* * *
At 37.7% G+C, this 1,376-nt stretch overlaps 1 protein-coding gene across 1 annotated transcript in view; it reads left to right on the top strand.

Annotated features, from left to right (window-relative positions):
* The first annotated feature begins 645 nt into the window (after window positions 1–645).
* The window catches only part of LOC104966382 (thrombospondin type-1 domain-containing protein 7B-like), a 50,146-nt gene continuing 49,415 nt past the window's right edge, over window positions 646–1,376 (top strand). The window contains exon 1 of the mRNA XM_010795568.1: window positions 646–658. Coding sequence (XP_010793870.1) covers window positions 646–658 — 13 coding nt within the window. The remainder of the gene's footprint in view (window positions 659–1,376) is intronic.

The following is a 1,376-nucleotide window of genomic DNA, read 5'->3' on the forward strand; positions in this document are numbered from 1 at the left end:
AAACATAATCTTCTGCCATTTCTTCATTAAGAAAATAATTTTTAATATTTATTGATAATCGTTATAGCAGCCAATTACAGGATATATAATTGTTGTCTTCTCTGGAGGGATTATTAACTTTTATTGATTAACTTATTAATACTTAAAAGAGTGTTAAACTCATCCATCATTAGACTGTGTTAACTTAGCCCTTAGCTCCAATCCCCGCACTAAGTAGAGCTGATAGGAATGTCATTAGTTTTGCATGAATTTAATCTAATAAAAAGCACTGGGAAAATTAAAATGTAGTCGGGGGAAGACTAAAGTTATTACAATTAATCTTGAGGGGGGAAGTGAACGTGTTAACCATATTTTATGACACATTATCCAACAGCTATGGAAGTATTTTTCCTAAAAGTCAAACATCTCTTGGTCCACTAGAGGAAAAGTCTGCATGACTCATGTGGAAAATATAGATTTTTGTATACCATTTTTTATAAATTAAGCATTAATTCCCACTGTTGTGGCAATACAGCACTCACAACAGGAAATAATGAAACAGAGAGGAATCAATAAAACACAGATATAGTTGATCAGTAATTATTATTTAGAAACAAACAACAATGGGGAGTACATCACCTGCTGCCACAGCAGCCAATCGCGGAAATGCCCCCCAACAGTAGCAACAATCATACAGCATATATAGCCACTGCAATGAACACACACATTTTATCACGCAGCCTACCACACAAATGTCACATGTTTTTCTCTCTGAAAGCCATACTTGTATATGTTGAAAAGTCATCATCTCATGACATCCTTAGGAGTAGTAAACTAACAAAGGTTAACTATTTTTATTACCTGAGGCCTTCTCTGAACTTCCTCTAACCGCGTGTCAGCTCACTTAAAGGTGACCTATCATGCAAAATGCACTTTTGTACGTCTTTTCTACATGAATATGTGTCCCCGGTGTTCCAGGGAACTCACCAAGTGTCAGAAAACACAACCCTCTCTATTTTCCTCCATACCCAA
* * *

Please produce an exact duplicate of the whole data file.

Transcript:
At 37.7% G+C, this 1,376-nt stretch overlaps 1 protein-coding gene across 1 annotated transcript in view; it reads left to right on the top strand.

Annotated features, from left to right (window-relative positions):
* The first annotated feature begins 645 nt into the window (after window positions 1–645).
* The window catches only part of LOC104966382 (thrombospondin type-1 domain-containing protein 7B-like), a 50,146-nt gene continuing 49,415 nt past the window's right edge, over window positions 646–1,376 (top strand). The window contains exon 1 of the mRNA XM_010795568.1: window positions 646–658. Coding sequence (XP_010793870.1) covers window positions 646–658 — 13 coding nt within the window. The remainder of the gene's footprint in view (window positions 659–1,376) is intronic.

The following is a 1,376-nucleotide window of genomic DNA, read 5'->3' on the forward strand; positions in this document are numbered from 1 at the left end:
AAACATAATCTTCTGCCATTTCTTCATTAAGAAAATAATTTTTAATATTTATTGATAATCGTTATAGCAGCCAATTACAGGATATATAATTGTTGTCTTCTCTGGAGGGATTATTAACTTTTATTGATTAACTTATTAATACTTAAAAGAGTGTTAAACTCATCCATCATTAGACTGTGTTAACTTAGCCCTTAGCTCCAATCCCCGCACTAAGTAGAGCTGATAGGAATGTCATTAGTTTTGCATGAATTTAATCTAATAAAAAGCACTGGGAAAATTAAAATGTAGTCGGGGGAAGACTAAAGTTATTACAATTAATCTTGAGGGGGGAAGTGAACGTGTTAACCATATTTTATGACACATTATCCAACAGCTATGGAAGTATTTTTCCTAAAAGTCAAACATCTCTTGGTCCACTAGAGGAAAAGTCTGCATGACTCATGTGGAAAATATAGATTTTTGTATACCATTTTTTATAAATTAAGCATTAATTCCCACTGTTGTGGCAATACAGCACTCACAACAGGAAATAATGAAACAGAGAGGAATCAATAAAACACAGATATAGTTGATCAGTAATTATTATTTAGAAACAAACAACAATGGGGAGTACATCACCTGCTGCCACAGCAGCCAATCGCGGAAATGCCCCCCAACAGTAGCAACAATCATACAGCATATATAGCCACTGCAATGAACACACACATTTTATCACGCAGCCTACCACACAAATGTCACATGTTTTTCTCTCTGAAAGCCATACTTGTATATGTTGAAAAGTCATCATCTCATGACATCCTTAGGAGTAGTAAACTAACAAAGGTTAACTATTTTTATTACCTGAGGCCTTCTCTGAACTTCCTCTAACCGCGTGTCAGCTCACTTAAAGGTGACCTATCATGCAAAATGCACTTTTGTACGTCTTTTCTACATGAATATGTGTCCCCGGTGTTCCAGGGAACTCACCAAGTGTCAGAAAACACAACCCTCTCTATTTTCCTCCATACCCAA